This legislation would seem to operate as a "taking" in violation of the Fifth Amendment to the U.S. Constitution, but the Federal courts have already ruled in a similar factual circumstance, when legislation was passed banning the possession of eagle feathers and the court found that to be constitutional. There is still the potential relief of "except when authorized under regulations made pursuant to law." Regulations could except current owners, but probably wouldn't provide for even legitimate collector sales (which are illegal under current law).
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Old 04-05-2003, 07:40 PM   #26
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Yes, this law came about a few years ago because some losers were running around claiming to be MOH holders and in reality were not. I rmemebr them coming to the Totowa NJ militaria show and telling all the US medal dealers that they could no longer sell the MOH.

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Old 04-05-2003, 10:17 PM   #27
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This is a very sad state of affairs. I believe it is incredibly stupid on the par with out lawing cars because of drunk drivers.

To make matters worse, there are actually groups in the US that want to outlaw the owner ship of all US medals by anyone other then the soldier or family.

This is the up and down side of Free Speach. Thank God we have it as its only unpopular speach which needs to be protected.

Just my two cents,
Ed Maier

PS. Do you think that these pin heads need to think to convert oxygen to CO2 or can they do all by themselves? :-)
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Old 04-06-2003, 01:26 AM   #28
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In Australia we have a far more sensible system with regard to the highest award to Australian Forces,the Victoria Cross, and to the highest civilian award,the George Cross.Under a Government law called "The Moveable Cultural Heritage Act" no VC or GC may be exported from Australia (except by the original recipient who is free to do whatever he may wish to do with his decoration).However it is quite legal to possess and collect these awards,provided they remain in Australia at all times.Of course there are very few in collectors hands...probably no more than four or five.The bulk are in the Australian War Memorial in Canberra.This is the sensible way to regulate the preservation of our countries heritage.The US version relating to the MoH is "over the top" and frankly does little to protect the dignity of the award.For years "official" duplicates could be freely bought with no control as to who got them...hence the large number of fake MoH winners doing the rounds.There is NO WAY you can get an official issue of the VC or GC except if the recipient has lost them due to enemy action or similar circumstances.The provenance of nearly all the VCs is well can't say this about the MoH...I have read of recipients getting three issues, having them named and then giving them to family members.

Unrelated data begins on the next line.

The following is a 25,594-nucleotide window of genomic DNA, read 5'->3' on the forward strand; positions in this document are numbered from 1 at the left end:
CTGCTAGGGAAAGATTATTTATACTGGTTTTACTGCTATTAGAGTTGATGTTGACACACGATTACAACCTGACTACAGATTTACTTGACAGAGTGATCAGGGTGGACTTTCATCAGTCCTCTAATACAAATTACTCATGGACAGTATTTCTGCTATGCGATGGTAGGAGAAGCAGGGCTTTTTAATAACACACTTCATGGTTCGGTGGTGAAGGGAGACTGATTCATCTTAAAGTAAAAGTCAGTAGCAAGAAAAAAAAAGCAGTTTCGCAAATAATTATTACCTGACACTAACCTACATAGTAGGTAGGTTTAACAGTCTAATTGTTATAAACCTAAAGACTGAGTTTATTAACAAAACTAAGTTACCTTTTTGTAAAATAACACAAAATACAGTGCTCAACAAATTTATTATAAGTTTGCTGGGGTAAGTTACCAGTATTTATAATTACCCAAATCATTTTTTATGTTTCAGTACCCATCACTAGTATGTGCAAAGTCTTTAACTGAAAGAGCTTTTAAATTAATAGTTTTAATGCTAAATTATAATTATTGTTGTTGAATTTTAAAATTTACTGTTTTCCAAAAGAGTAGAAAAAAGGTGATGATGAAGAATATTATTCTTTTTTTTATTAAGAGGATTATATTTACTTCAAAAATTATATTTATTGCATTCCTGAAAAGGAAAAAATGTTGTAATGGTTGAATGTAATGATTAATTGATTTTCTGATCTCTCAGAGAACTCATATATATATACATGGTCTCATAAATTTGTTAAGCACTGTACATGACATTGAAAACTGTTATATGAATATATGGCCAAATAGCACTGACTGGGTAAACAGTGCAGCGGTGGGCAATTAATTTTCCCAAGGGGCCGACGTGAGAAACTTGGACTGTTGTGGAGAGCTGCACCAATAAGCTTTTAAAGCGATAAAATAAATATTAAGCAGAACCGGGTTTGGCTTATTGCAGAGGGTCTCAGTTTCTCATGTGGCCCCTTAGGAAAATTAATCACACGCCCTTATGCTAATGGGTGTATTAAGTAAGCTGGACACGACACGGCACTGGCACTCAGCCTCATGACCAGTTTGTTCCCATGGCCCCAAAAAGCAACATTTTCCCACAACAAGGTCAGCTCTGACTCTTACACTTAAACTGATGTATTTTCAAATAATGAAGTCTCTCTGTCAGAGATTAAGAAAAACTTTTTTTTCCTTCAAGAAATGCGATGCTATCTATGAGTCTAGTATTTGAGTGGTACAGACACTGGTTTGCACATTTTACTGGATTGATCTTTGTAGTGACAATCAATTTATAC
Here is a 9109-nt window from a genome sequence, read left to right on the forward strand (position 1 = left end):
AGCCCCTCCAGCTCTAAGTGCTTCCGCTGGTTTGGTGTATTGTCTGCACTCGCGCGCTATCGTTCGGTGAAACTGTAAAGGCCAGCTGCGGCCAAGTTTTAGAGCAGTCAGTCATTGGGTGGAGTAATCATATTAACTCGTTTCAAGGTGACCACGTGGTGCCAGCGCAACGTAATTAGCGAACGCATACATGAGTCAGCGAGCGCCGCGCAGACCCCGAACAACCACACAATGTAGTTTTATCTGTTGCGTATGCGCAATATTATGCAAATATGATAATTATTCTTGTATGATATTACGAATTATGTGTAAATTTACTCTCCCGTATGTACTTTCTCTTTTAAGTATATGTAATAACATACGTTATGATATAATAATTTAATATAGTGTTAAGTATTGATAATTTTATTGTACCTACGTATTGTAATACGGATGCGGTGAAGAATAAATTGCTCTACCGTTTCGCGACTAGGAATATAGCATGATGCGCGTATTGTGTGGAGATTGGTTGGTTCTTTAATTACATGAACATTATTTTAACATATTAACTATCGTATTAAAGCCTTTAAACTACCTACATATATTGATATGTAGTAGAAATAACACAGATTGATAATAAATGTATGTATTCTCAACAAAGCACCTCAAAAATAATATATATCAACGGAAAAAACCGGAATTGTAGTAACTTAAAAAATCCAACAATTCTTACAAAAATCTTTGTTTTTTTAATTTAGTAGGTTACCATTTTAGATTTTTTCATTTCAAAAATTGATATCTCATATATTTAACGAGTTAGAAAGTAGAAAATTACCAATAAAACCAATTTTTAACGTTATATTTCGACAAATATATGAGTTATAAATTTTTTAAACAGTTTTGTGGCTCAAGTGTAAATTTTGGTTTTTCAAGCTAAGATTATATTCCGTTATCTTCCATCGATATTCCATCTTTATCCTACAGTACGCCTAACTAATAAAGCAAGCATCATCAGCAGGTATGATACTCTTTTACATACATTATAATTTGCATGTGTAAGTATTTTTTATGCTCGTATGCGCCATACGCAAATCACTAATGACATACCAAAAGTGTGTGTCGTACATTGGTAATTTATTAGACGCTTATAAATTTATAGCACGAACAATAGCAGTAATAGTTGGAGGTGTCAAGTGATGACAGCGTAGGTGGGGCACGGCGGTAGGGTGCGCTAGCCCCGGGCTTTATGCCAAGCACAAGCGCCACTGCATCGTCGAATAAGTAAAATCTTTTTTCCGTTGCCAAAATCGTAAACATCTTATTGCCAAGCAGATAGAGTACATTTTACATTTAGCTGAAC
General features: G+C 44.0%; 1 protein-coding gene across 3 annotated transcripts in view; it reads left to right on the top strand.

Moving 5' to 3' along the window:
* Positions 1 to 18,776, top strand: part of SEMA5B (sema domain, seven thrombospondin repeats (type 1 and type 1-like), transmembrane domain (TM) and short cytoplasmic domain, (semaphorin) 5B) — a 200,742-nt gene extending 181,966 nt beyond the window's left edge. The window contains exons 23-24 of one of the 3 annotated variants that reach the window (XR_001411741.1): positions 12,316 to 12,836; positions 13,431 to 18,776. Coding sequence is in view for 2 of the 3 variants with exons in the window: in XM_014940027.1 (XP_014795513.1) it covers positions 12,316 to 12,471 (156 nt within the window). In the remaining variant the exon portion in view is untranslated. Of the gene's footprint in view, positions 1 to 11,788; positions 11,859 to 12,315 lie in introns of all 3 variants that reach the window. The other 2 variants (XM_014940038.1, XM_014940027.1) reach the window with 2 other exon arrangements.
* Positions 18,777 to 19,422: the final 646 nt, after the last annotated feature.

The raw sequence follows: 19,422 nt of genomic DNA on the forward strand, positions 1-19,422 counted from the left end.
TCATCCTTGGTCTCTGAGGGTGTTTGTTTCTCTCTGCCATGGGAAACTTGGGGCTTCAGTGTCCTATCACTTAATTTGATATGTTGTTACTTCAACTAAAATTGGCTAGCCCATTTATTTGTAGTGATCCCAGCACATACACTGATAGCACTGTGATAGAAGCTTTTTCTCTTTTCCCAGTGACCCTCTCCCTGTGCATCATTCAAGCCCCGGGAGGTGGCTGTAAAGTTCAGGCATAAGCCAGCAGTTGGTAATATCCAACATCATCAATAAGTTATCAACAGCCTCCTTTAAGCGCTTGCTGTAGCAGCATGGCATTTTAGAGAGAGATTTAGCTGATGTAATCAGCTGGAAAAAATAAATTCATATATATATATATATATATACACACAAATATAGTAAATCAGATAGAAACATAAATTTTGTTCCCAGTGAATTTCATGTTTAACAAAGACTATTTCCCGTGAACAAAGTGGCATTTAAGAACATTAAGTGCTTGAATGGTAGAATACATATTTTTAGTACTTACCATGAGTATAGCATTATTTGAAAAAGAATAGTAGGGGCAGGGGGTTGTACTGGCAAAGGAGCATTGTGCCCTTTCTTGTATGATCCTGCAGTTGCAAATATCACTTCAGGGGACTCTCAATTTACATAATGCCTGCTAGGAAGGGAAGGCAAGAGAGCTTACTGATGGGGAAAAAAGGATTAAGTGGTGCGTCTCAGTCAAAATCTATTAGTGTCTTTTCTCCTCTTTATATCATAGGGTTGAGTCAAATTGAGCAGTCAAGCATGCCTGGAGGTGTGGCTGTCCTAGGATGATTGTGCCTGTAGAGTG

We all are against the wearing of awards by people not entitled to them.But the collecting and research by honest folk simply interested in preserving their countries heritage has now been hit by the over reaction by politicians who have no idea of what they are putting up for legislation.I commend a book titled "Stolen Valor" by Burkett Whitely.You will be amazed at the number of "would be heros" who have conned their way into all levels of society.Laws such as that relating to the MoH will never stop them.They will just pop down to the PX and get a DSC or Silver Star to wear when chasing their next round of free beers.
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Old 04-06-2003, 03:46 AM   #29
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I believe the Brits have the most common sense approach; it is illegal to wear medals not earned................

I do know some one who owns a Military tailors shop...she tells me that she gets loads of civvies buying replacement Medals of the bravery type which are extremely hard to earn in the UK services.

They get them mounted for wear and they do wear them on parades purporting to be ex military.

It takes all types and these people are sick sad individuals...collect yes...that’s history...wear..............never........that is stealing laurels.........

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Old 04-07-2003, 03:39 AM   #30
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One can still conclude that the current Russian law is 1) stupid, and 2) severely inhibits freedom.

Will Russia be harmed by the export of a Victory Over Germany medal???

The only thing that makes sense is to have a law aimed at keeping "natural treasures" - items of genuine cultural and historical significance - from leaving Russia - just like the Australian law.

Such a law would not afect 99.99% of the medals and orders.


Last edited by otlichnik; 04-07-2003 at 03:43 AM.